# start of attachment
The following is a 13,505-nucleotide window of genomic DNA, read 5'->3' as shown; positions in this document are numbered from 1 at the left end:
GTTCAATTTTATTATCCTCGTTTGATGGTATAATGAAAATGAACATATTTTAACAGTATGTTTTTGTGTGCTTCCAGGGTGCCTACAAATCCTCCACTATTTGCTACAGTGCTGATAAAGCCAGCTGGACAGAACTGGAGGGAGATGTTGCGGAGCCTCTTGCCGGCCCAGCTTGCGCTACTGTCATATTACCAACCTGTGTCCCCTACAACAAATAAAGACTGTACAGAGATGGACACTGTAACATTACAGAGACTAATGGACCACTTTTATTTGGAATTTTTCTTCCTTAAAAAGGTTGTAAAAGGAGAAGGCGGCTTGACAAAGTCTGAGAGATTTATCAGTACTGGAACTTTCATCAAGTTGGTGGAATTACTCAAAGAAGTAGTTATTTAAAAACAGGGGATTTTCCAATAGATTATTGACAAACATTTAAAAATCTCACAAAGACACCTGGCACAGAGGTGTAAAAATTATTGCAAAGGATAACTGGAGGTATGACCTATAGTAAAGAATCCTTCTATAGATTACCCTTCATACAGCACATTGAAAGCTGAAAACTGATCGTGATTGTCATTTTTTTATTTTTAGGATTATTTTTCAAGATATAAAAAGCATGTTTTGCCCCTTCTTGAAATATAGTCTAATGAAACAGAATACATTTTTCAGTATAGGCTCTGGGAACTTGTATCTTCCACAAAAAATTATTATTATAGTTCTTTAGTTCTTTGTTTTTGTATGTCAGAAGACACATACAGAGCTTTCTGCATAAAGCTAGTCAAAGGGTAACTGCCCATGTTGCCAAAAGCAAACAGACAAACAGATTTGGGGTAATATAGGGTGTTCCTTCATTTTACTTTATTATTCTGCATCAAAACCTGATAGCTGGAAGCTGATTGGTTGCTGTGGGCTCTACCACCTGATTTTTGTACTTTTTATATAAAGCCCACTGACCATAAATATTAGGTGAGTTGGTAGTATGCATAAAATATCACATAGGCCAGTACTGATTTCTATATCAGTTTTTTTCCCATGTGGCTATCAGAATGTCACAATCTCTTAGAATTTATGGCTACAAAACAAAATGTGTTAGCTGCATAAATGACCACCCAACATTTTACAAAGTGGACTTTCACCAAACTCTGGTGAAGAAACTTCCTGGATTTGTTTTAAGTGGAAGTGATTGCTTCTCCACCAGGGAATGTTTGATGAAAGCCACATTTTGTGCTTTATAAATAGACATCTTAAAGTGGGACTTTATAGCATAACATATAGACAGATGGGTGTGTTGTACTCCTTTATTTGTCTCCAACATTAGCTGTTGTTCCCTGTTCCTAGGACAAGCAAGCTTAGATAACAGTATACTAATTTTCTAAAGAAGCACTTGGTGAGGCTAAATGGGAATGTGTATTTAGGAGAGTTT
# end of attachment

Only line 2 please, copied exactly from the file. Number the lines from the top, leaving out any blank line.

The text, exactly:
GTTCAATTTTATTATCCTCGTTTGATGGTATAATGAAAATGAACATATTTTAACAGTATGTTTTTGTGTGCTTCCAGGGTGCCTACAAATCCTCCACTATTTGCTACAGTGCTGATAAAGCCAGCTGGACAGAACTGGAGGGAGATGTTGCGGAGCCTCTTGCCGGCCCAGCTTGCGCTACTGTCATATTACCAACCTGTGTCCCCTACAACAAATAAAGACTGTACAGAGATGGACACTGTAACATTACAGAGACTAATGGACCACTTTTATTTGGAATTTTTCTTCCTTAAAAAGGTTGTAAAAGGAGAAGGCGGCTTGACAAAGTCTGAGAGATTTATCAGTACTGGAACTTTCATCAAGTTGGTGGAATTACTCAAAGAAGTAGTTATTTAAAAACAGGGGATTTTCCAATAGATTATTGACAAACATTTAAAAATCTCACAAAGACACCTGGCACAGAGGTGTAAAAATTATTGCAAAGGATAACTGGAGGTATGACCTATAGTAAAGAATCCTTCTATAGATTACCCTTCATACAGCACATTGAAAGCTGAAAACTGATCGTGATTGTCATTTTTTTATTTTTAGGATTATTTTTCAAGATATAAAAAGCATGTTTTGCCCCTTCTTGAAATATAGTCTAATGAAACAGAATACATTTTTCAGTATAGGCTCTGGGAACTTGTATCTTCCACAAAAAATTATTATTATAGTTCTTTAGTTCTTTGTTTTTGTATGTCAGAAGACACATACAGAGCTTTCTGCATAAAGCTAGTCAAAGGGTAACTGCCCATGTTGCCAAAAGCAAACAGACAAACAGATTTGGGGTAATATAGGGTGTTCCTTCATTTTACTTTATTATTCTGCATCAAAACCTGATAGCTGGAAGCTGATTGGTTGCTGTGGGCTCTACCACCTGATTTTTGTACTTTTTATATAAAGCCCACTGACCATAAATATTAGGTGAGTTGGTAGTATGCATAAAATATCACATAGGCCAGTACTGATTTCTATATCAGTTTTTTTCCCATGTGGCTATCAGAATGTCACAATCTCTTAGAATTTATGGCTACAAAACAAAATGTGTTAGCTGCATAAATGACCACCCAACATTTTACAAAGTGGACTTTCACCAAACTCTGGTGAAGAAACTTCCTGGATTTGTTTTAAGTGGAAGTGATTGCTTCTCCACCAGGGAATGTTTGATGAAAGCCACATTTTGTGCTTTATAAATAGACATCTTAAAGTGGGACTTTATAGCATAACATATAGACAGATGGGTGTGTTGTACTCCTTTATTTGTCTCCAACATTAGCTGTTGTTCCCTGTTCCTAGGACAAGCAAGCTTAGATAACAGTATACTAATTTTCTAAAGAAGCACTTGGTGAGGCTAAATGGGAATGTGTATTTAGGAGAGTTT